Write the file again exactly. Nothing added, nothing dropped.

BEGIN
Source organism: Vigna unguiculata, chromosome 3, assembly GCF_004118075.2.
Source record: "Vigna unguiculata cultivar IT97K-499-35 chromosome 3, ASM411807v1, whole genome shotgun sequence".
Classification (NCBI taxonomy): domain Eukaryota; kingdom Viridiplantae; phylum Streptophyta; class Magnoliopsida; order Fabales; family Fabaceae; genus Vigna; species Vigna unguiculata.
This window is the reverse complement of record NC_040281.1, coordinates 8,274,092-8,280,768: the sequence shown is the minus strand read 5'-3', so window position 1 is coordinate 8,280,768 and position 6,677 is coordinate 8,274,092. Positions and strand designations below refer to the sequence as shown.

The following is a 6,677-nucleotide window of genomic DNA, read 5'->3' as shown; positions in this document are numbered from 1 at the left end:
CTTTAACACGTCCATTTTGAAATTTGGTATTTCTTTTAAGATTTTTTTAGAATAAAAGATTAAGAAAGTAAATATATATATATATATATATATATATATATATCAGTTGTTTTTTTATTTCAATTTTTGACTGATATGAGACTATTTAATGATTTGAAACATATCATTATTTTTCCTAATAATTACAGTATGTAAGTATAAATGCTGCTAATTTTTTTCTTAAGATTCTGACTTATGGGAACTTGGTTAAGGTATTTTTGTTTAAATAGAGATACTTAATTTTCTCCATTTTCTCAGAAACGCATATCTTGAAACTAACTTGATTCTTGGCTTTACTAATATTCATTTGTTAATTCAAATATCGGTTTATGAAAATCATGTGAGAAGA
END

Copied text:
Source organism: Vigna unguiculata, chromosome 3, assembly GCF_004118075.2.
Source record: "Vigna unguiculata cultivar IT97K-499-35 chromosome 3, ASM411807v1, whole genome shotgun sequence".
Classification (NCBI taxonomy): domain Eukaryota; kingdom Viridiplantae; phylum Streptophyta; class Magnoliopsida; order Fabales; family Fabaceae; genus Vigna; species Vigna unguiculata.
This window is the reverse complement of record NC_040281.1, coordinates 8,274,092-8,280,768: the sequence shown is the minus strand read 5'-3', so window position 1 is coordinate 8,280,768 and position 6,677 is coordinate 8,274,092. Positions and strand designations below refer to the sequence as shown.

The following is a 6,677-nucleotide window of genomic DNA, read 5'->3' as shown; positions in this document are numbered from 1 at the left end:
CTTTAACACGTCCATTTTGAAATTTGGTATTTCTTTTAAGATTTTTTTAGAATAAAAGATTAAGAAAGTAAATATATATATATATATATATATATATATATATCAGTTGTTTTTTTATTTCAATTTTTGACTGATATGAGACTATTTAATGATTTGAAACATATCATTATTTTTCCTAATAATTACAGTATGTAAGTATAAATGCTGCTAATTTTTTTCTTAAGATTCTGACTTATGGGAACTTGGTTAAGGTATTTTTGTTTAAATAGAGATACTTAATTTTCTCCATTTTCTCAGAAACGCATATCTTGAAACTAACTTGATTCTTGGCTTTACTAATATTCATTTGTTAATTCAAATATCGGTTTATGAAAATCATGTGAGAAGA